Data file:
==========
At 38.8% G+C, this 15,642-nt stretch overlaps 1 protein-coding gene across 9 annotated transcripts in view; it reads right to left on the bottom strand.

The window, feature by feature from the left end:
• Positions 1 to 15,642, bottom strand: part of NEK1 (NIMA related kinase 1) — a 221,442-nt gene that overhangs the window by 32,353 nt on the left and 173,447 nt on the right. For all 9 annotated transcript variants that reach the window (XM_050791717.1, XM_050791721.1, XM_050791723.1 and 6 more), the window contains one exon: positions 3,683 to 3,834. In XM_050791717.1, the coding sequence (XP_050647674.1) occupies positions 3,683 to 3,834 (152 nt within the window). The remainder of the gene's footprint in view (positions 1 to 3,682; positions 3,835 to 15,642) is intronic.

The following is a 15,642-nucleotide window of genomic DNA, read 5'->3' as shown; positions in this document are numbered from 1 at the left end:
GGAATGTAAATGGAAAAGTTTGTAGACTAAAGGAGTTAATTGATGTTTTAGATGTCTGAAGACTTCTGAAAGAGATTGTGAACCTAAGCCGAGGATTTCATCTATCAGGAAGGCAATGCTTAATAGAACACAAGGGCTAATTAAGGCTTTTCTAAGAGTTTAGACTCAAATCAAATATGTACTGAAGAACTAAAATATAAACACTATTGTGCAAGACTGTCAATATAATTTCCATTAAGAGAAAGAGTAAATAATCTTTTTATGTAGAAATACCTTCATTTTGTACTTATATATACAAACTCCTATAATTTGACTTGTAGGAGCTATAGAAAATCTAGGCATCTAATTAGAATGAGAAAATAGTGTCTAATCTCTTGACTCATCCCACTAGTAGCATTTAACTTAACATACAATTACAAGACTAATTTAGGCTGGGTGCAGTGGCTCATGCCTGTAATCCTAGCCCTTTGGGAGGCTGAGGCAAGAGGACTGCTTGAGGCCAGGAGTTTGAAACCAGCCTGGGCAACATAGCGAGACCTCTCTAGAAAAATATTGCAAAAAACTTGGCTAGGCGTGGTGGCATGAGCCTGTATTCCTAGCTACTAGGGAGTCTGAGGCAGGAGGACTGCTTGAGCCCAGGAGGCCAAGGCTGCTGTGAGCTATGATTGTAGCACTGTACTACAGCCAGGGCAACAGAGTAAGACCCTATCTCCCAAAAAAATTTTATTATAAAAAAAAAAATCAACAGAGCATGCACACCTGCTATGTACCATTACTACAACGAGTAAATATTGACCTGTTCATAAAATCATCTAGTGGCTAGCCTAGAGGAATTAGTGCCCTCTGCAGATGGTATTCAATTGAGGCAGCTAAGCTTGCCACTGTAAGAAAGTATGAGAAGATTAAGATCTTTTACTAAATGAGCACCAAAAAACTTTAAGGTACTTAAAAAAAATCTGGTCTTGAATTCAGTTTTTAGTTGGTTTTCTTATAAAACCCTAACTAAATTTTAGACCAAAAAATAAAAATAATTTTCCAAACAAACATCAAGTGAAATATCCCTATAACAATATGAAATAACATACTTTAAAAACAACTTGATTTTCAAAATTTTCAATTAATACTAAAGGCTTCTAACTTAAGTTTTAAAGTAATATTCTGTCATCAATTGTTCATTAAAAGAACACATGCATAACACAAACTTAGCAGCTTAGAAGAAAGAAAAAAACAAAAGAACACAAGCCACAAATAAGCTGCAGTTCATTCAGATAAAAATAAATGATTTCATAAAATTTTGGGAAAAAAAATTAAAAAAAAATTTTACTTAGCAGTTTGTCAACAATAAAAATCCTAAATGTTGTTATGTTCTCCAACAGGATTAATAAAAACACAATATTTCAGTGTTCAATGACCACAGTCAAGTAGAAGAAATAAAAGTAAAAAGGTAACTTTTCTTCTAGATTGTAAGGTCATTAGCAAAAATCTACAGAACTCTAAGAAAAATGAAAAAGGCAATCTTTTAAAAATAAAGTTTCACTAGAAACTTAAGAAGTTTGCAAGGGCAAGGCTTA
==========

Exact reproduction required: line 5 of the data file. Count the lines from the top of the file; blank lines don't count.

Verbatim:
GGAATGTAAATGGAAAAGTTTGTAGACTAAAGGAGTTAATTGATGTTTTAGATGTCTGAAGACTTCTGAAAGAGATTGTGAACCTAAGCCGAGGATTTCATCTATCAGGAAGGCAATGCTTAATAGAACACAAGGGCTAATTAAGGCTTTTCTAAGAGTTTAGACTCAAATCAAATATGTACTGAAGAACTAAAATATAAACACTATTGTGCAAGACTGTCAATATAATTTCCATTAAGAGAAAGAGTAAATAATCTTTTTATGTAGAAATACCTTCATTTTGTACTTATATATACAAACTCCTATAATTTGACTTGTAGGAGCTATAGAAAATCTAGGCATCTAATTAGAATGAGAAAATAGTGTCTAATCTCTTGACTCATCCCACTAGTAGCATTTAACTTAACATACAATTACAAGACTAATTTAGGCTGGGTGCAGTGGCTCATGCCTGTAATCCTAGCCCTTTGGGAGGCTGAGGCAAGAGGACTGCTTGAGGCCAGGAGTTTGAAACCAGCCTGGGCAACATAGCGAGACCTCTCTAGAAAAATATTGCAAAAAACTTGGCTAGGCGTGGTGGCATGAGCCTGTATTCCTAGCTACTAGGGAGTCTGAGGCAGGAGGACTGCTTGAGCCCAGGAGGCCAAGGCTGCTGTGAGCTATGATTGTAGCACTGTACTACAGCCAGGGCAACAGAGTAAGACCCTATCTCCCAAAAAAATTTTATTATAAAAAAAAAAATCAACAGAGCATGCACACCTGCTATGTACCATTACTACAACGAGTAAATATTGACCTGTTCATAAAATCATCTAGTGGCTAGCCTAGAGGAATTAGTGCCCTCTGCAGATGGTATTCAATTGAGGCAGCTAAGCTTGCCACTGTAAGAAAGTATGAGAAGATTAAGATCTTTTACTAAATGAGCACCAAAAAACTTTAAGGTACTTAAAAAAAATCTGGTCTTGAATTCAGTTTTTAGTTGGTTTTCTTATAAAACCCTAACTAAATTTTAGACCAAAAAATAAAAATAATTTTCCAAACAAACATCAAGTGAAATATCCCTATAACAATATGAAATAACATACTTTAAAAACAACTTGATTTTCAAAATTTTCAATTAATACTAAAGGCTTCTAACTTAAGTTTTAAAGTAATATTCTGTCATCAATTGTTCATTAAAAGAACACATGCATAACACAAACTTAGCAGCTTAGAAGAAAGAAAAAAACAAAAGAACACAAGCCACAAATAAGCTGCAGTTCATTCAGATAAAAATAAATGATTTCATAAAATTTTGGGAAAAAAAATTAAAAAAAAATTTTACTTAGCAGTTTGTCAACAATAAAAATCCTAAATGTTGTTATGTTCTCCAACAGGATTAATAAAAACACAATATTTCAGTGTTCAATGACCACAGTCAAGTAGAAGAAATAAAAGTAAAAAGGTAACTTTTCTTCTAGATTGTAAGGTCATTAGCAAAAATCTACAGAACTCTAAGAAAAATGAAAAAGGCAATCTTTTAAAAATAAAGTTTCACTAGAAACTTAAGAAGTTTGCAAGGGCAAGGCTTA